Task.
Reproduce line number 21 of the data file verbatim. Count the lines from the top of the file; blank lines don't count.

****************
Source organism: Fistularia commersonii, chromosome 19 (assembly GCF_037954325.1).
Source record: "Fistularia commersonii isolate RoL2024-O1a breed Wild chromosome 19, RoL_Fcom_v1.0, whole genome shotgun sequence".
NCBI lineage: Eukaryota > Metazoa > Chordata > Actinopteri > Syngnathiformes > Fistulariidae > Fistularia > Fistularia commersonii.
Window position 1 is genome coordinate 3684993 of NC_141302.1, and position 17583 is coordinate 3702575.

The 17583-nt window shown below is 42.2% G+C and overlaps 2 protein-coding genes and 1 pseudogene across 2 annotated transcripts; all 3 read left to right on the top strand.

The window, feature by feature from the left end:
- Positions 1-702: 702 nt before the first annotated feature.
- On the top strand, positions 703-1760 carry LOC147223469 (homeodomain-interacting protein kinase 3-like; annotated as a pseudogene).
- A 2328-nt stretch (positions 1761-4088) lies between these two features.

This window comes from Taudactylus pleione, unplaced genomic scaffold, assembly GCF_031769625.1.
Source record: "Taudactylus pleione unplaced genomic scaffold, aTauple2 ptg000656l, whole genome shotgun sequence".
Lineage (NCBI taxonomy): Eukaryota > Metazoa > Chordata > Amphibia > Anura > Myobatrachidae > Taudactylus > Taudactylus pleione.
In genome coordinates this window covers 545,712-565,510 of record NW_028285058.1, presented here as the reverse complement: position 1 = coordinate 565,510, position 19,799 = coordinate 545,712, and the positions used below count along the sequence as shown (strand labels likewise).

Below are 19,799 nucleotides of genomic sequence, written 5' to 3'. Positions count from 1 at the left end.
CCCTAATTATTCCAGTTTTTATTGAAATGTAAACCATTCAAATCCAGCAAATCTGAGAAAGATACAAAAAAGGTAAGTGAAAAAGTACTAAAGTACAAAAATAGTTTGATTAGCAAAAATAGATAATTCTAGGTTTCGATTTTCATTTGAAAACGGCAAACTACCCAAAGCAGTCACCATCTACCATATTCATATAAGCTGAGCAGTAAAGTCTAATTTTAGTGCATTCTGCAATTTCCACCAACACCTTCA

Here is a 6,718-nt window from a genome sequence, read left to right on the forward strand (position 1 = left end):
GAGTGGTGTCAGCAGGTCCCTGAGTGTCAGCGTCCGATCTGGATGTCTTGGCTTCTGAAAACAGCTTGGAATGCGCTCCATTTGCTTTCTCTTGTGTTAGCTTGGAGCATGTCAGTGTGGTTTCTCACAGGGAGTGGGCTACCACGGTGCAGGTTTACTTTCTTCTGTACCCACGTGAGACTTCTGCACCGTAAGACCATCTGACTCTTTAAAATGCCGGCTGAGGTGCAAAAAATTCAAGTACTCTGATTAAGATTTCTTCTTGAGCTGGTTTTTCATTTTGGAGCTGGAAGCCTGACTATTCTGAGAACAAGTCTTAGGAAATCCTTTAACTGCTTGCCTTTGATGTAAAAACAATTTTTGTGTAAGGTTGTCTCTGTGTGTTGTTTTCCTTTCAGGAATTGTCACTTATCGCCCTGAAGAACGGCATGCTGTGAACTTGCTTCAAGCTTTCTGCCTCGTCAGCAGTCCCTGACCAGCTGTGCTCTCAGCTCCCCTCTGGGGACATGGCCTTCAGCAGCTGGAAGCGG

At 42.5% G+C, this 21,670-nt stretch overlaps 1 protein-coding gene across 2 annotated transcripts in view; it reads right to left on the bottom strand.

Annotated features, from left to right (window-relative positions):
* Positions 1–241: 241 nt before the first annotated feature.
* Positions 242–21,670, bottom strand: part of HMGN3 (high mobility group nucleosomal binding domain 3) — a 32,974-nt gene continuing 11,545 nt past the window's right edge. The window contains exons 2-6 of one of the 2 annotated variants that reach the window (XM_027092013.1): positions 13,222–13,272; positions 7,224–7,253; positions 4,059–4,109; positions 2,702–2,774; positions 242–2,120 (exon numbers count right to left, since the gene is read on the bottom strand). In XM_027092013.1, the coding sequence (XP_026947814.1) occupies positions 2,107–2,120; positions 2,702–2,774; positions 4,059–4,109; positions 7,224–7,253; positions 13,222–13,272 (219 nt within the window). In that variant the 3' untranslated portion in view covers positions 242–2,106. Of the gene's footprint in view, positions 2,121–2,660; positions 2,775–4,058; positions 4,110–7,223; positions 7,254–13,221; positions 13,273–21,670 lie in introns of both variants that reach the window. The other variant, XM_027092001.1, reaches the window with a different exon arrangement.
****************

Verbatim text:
* Positions 242–21,670, bottom strand: part of HMGN3 (high mobility group nucleosomal binding domain 3) — a 32,974-nt gene continuing 11,545 nt past the window's right edge. The window contains exons 2-6 of one of the 2 annotated variants that reach the window (XM_027092013.1): positions 13,222–13,272; positions 7,224–7,253; positions 4,059–4,109; positions 2,702–2,774; positions 242–2,120 (exon numbers count right to left, since the gene is read on the bottom strand). In XM_027092013.1, the coding sequence (XP_026947814.1) occupies positions 2,107–2,120; positions 2,702–2,774; positions 4,059–4,109; positions 7,224–7,253; positions 13,222–13,272 (219 nt within the window). In that variant the 3' untranslated portion in view covers positions 242–2,106. Of the gene's footprint in view, positions 2,121–2,660; positions 2,775–4,058; positions 4,110–7,223; positions 7,254–13,221; positions 13,273–21,670 lie in introns of both variants that reach the window. The other variant, XM_027092001.1, reaches the window with a different exon arrangement.